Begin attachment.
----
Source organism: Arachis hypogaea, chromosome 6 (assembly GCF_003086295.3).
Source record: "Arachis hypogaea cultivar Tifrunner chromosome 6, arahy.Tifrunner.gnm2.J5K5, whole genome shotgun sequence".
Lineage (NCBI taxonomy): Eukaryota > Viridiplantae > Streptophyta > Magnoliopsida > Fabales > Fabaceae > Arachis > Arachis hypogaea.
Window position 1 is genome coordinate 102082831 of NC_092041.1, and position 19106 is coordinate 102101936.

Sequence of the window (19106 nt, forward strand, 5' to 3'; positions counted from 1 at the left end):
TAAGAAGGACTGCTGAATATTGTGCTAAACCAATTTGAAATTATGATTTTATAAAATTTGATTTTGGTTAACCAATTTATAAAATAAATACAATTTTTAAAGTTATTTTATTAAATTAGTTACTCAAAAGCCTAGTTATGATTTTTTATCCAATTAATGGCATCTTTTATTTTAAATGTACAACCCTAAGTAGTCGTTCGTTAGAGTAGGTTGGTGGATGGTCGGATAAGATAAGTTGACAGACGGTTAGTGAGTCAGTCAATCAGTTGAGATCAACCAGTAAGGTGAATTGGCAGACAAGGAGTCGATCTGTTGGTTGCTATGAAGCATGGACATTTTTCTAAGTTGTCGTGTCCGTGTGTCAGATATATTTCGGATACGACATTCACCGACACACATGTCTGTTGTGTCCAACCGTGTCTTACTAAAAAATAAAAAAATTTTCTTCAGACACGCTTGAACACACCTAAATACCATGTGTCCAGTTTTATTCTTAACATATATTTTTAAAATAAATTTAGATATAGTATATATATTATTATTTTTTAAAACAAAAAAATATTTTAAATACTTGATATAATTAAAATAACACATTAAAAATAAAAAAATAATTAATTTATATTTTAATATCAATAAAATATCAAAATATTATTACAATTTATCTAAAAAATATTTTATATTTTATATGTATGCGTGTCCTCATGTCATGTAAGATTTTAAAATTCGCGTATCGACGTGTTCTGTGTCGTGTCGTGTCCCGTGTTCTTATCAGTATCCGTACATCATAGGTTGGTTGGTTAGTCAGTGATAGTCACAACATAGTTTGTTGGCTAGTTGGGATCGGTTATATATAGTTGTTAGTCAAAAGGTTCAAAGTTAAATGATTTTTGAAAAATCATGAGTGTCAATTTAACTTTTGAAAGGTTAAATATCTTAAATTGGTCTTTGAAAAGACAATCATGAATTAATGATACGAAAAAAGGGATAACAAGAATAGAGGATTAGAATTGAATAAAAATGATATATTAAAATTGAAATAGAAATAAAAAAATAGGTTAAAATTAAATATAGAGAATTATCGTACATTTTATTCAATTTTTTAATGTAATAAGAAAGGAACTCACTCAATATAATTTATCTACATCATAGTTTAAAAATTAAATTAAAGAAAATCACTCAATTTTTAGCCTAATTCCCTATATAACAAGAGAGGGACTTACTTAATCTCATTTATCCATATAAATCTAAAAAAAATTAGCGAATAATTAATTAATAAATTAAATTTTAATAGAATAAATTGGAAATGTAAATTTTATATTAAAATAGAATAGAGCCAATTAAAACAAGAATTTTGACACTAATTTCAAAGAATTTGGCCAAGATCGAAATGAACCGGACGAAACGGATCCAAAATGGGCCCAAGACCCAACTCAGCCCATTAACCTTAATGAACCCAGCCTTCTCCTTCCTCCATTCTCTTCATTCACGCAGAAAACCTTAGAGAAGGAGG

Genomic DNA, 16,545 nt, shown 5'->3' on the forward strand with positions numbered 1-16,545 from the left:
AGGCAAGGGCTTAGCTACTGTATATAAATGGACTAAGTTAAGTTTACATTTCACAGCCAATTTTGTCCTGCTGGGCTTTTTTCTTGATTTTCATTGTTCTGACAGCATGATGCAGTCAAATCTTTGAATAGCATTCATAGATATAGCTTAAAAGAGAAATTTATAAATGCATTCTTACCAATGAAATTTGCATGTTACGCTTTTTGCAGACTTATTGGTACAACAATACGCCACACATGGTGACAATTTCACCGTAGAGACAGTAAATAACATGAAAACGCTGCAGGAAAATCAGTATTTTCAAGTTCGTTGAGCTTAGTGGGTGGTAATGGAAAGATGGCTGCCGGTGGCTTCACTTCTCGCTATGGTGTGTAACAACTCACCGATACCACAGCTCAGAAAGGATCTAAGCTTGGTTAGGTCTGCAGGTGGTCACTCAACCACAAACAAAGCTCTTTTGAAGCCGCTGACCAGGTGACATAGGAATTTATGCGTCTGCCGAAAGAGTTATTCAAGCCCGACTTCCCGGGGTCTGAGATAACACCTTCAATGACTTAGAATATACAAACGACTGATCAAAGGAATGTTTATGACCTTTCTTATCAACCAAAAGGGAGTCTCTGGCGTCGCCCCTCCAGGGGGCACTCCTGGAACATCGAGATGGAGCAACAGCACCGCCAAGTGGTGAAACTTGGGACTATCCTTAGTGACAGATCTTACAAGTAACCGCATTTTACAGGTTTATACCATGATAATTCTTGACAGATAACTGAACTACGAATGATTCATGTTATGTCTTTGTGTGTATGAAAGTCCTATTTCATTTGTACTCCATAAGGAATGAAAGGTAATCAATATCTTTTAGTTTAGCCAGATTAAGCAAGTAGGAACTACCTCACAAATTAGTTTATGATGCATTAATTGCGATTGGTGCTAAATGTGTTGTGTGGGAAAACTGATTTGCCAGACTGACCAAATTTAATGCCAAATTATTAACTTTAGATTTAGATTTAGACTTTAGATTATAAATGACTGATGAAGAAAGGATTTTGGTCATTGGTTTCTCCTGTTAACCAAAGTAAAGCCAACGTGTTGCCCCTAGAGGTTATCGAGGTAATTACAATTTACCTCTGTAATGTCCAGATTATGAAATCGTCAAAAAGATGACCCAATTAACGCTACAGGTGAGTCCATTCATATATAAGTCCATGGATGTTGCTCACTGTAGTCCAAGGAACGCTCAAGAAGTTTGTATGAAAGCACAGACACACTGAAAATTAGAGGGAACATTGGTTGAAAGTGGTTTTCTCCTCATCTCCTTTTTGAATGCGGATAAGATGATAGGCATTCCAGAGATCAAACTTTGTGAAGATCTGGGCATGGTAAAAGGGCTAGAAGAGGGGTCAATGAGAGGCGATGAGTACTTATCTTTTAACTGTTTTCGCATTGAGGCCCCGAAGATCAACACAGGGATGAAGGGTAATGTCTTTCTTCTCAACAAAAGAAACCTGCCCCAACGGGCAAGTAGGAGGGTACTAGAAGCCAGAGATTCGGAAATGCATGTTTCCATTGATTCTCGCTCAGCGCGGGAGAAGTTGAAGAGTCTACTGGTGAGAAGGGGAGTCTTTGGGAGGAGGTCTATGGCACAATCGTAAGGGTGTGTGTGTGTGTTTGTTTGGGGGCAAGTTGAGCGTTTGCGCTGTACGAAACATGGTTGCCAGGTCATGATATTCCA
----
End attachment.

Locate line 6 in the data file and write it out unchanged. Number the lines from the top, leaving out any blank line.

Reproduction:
TAAGAAGGACTGCTGAATATTGTGCTAAACCAATTTGAAATTATGATTTTATAAAATTTGATTTTGGTTAACCAATTTATAAAATAAATACAATTTTTAAAGTTATTTTATTAAATTAGTTACTCAAAAGCCTAGTTATGATTTTTTATCCAATTAATGGCATCTTTTATTTTAAATGTACAACCCTAAGTAGTCGTTCGTTAGAGTAGGTTGGTGGATGGTCGGATAAGATAAGTTGACAGACGGTTAGTGAGTCAGTCAATCAGTTGAGATCAACCAGTAAGGTGAATTGGCAGACAAGGAGTCGATCTGTTGGTTGCTATGAAGCATGGACATTTTTCTAAGTTGTCGTGTCCGTGTGTCAGATATATTTCGGATACGACATTCACCGACACACATGTCTGTTGTGTCCAACCGTGTCTTACTAAAAAATAAAAAAATTTTCTTCAGACACGCTTGAACACACCTAAATACCATGTGTCCAGTTTTATTCTTAACATATATTTTTAAAATAAATTTAGATATAGTATATATATTATTATTTTTTAAAACAAAAAAATATTTTAAATACTTGATATAATTAAAATAACACATTAAAAATAAAAAAATAATTAATTTATATTTTAATATCAATAAAATATCAAAATATTATTACAATTTATCTAAAAAATATTTTATATTTTATATGTATGCGTGTCCTCATGTCATGTAAGATTTTAAAATTCGCGTATCGACGTGTTCTGTGTCGTGTCGTGTCCCGTGTTCTTATCAGTATCCGTACATCATAGGTTGGTTGGTTAGTCAGTGATAGTCACAACATAGTTTGTTGGCTAGTTGGGATCGGTTATATATAGTTGTTAGTCAAAAGGTTCAAAGTTAAATGATTTTTGAAAAATCATGAGTGTCAATTTAACTTTTGAAAGGTTAAATATCTTAAATTGGTCTTTGAAAAGACAATCATGAATTAATGATACGAAAAAAGGGATAACAAGAATAGAGGATTAGAATTGAATAAAAATGATATATTAAAATTGAAATAGAAATAAAAAAATAGGTTAAAATTAAATATAGAGAATTATCGTACATTTTATTCAATTTTTTAATGTAATAAGAAAGGAACTCACTCAATATAATTTATCTACATCATAGTTTAAAAATTAAATTAAAGAAAATCACTCAATTTTTAGCCTAATTCCCTATATAACAAGAGAGGGACTTACTTAATCTCATTTATCCATATAAATCTAAAAAAAATTAGCGAATAATTAATTAATAAATTAAATTTTAATAGAATAAATTGGAAATGTAAATTTTATATTAAAATAGAATAGAGCCAATTAAAACAAGAATTTTGACACTAATTTCAAAGAATTTGGCCAAGATCGAAATGAACCGGACGAAACGGATCCAAAATGGGCCCAAGACCCAACTCAGCCCATTAACCTTAATGAACCCAGCCTTCTCCTTCCTCCATTCTCTTCATTCACGCAGAAAACCTTAGAGAAGGAGG